Site Constraints Require Innovative Approaches
Overhead transmission structures founded on stable soils with conventional access are traditionally constructed on drilled shaft foundations. Sites located in difficult-to-access or environmentally sensitive areas, where road construction is either not feasible or not permitted, requires the implementation of alternative foundations that can be constructed through helicopter support. Specialized equipment and materials utilized for micropile foundation construction are conducive to efficient helicopter transport, as they can be more compact and lightweight than drilled shaft equipment. Micropiles can also accommodate a wide range of geotechnical conditions, rendering them an ideal alternative for transmission projects which may include foundation sites in desert, mountain and marine environments along a single alignment.
Crux recently completed design and construction on two large scale lattice tower projects which required helicopter supported micropile foundations due to limited access constraints. The Sunrise Powerlink project completed for San Diego Gas and Electric (SDG&E) was composed of a 117-mile long 500 kilovolt (kV) transmission line extending from the desert region near El Centro, California through National Forest Service land and mountainous regions into San Diego, California. The Northwest Transmission Line (NTL) project in British Columbia (BC), Canada for BC Hydro was composed of a 213-mile long 287 kV transmission line extending through remote, mountainous terrain between Terrace, BC and Bob Quinn Lake, BC. Crux utilized a fleet of specialized construction drill rigs that can be track-mounted or placed on specialized drill platforms to access logistically challenging project locations. Lightweight and componentized, the drills can be broken down into 4000-pound components and easily moved by medium-lift helicopter. These hydraulic rotary drills are capable of handling up to 9-inch diameter casing material. To assist with tighter schedule demands, steel pile caps were designed as an alternative to the cast-in-place concrete caps previously implemented at lattice tower micropile foundation sites. Steel pile caps require less onsite construction time and provided the contractor with more flexibility and control over the critical path of construction activities.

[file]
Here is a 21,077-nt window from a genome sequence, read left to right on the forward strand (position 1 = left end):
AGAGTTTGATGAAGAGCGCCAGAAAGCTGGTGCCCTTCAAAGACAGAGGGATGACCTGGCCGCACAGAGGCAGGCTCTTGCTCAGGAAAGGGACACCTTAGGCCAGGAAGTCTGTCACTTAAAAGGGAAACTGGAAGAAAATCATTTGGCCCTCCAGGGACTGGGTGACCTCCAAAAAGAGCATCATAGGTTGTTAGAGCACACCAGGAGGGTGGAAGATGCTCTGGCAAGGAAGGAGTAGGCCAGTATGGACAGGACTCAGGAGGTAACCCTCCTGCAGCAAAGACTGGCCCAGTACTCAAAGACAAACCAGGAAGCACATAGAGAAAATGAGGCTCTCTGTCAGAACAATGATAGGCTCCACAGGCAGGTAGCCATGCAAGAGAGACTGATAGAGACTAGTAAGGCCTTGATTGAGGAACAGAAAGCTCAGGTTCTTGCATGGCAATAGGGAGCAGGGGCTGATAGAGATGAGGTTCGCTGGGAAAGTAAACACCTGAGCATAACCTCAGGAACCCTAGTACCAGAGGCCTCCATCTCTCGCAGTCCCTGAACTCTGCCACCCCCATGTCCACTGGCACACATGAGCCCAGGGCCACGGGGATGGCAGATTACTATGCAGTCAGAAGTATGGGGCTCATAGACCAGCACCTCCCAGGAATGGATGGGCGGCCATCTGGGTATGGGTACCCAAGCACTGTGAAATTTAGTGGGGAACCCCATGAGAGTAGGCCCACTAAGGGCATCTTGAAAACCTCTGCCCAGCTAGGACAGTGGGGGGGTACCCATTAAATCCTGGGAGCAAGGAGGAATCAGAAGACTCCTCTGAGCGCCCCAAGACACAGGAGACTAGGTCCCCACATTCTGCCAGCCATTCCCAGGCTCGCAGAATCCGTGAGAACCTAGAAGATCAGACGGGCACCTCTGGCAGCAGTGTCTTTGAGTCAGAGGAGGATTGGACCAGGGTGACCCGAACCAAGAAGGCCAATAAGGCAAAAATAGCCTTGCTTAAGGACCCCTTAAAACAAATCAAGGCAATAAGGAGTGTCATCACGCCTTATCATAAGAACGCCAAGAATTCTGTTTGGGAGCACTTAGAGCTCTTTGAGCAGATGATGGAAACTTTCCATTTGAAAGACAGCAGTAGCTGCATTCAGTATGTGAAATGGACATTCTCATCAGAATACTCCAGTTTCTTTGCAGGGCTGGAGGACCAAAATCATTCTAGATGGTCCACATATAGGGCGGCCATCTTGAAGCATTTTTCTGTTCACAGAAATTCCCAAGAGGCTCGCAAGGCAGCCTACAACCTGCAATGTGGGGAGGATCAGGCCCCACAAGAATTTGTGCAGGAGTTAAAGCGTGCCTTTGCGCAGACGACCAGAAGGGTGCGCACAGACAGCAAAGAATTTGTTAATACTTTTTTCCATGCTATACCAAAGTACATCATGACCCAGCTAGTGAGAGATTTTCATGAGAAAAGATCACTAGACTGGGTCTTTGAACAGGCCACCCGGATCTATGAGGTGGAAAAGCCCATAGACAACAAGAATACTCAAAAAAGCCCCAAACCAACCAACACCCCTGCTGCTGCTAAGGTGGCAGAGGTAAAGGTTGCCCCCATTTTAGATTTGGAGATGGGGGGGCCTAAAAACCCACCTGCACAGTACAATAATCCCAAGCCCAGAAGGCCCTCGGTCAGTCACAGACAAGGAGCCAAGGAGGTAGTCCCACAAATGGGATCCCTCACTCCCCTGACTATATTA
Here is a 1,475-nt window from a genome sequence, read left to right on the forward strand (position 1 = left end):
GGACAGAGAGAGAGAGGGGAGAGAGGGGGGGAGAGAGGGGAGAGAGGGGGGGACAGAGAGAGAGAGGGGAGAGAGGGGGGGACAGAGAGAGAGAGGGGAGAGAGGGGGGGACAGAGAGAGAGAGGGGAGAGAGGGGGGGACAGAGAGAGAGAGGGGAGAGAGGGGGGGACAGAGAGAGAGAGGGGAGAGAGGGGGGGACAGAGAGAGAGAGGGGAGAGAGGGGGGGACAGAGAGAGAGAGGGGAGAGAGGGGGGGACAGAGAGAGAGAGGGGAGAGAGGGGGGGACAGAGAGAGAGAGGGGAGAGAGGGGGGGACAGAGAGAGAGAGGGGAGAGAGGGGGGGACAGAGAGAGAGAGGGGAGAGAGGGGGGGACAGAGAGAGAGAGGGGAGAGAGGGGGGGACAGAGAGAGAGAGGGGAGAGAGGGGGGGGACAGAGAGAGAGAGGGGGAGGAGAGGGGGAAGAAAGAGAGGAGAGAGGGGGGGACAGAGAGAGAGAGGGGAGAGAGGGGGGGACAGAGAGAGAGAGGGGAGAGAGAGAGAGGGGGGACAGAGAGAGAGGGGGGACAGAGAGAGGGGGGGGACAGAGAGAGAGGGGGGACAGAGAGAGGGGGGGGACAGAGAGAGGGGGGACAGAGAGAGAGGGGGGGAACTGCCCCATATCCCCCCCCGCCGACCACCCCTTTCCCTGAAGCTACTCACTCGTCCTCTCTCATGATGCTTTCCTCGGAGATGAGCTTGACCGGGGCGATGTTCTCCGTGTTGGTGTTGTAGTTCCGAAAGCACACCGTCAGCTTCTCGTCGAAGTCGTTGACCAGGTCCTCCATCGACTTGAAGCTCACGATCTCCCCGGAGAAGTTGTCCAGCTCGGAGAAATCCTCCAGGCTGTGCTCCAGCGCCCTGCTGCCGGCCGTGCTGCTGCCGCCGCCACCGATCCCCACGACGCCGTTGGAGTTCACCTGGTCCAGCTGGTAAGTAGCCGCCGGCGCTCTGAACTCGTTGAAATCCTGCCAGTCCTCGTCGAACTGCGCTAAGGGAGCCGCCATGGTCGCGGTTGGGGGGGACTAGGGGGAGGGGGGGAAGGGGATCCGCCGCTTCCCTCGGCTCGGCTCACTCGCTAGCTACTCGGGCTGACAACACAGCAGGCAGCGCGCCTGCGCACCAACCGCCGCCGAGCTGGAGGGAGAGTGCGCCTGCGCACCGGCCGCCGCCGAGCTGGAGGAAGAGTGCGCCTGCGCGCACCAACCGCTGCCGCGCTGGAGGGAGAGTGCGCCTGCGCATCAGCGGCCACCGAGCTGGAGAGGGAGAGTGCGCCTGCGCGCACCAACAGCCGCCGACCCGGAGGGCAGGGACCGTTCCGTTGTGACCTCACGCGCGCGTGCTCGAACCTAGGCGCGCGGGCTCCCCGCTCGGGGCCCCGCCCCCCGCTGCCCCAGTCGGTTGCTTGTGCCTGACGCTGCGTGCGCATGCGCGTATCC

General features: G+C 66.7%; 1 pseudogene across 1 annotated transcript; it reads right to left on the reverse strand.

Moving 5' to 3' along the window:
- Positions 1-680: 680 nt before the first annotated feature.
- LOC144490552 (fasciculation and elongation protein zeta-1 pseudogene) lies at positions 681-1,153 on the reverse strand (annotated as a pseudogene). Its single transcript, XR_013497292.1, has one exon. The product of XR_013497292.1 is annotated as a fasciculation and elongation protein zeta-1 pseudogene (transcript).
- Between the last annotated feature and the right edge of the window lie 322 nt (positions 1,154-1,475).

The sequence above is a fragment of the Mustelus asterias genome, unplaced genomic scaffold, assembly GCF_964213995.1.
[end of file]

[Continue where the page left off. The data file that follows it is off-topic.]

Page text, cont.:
Variable Subsurface Conditions Present Additional Challenges
With long alignments passing through remote or sensitive terrain, it is not uncommon to begin design with little or no geotechnical information at the proposed micropile construction sites. Preliminary designs are developed based upon any geotechnical data gathered in the vicinity of the project, supplemented with a review of pertinent geologic mapping of the project area and site reconnaissance.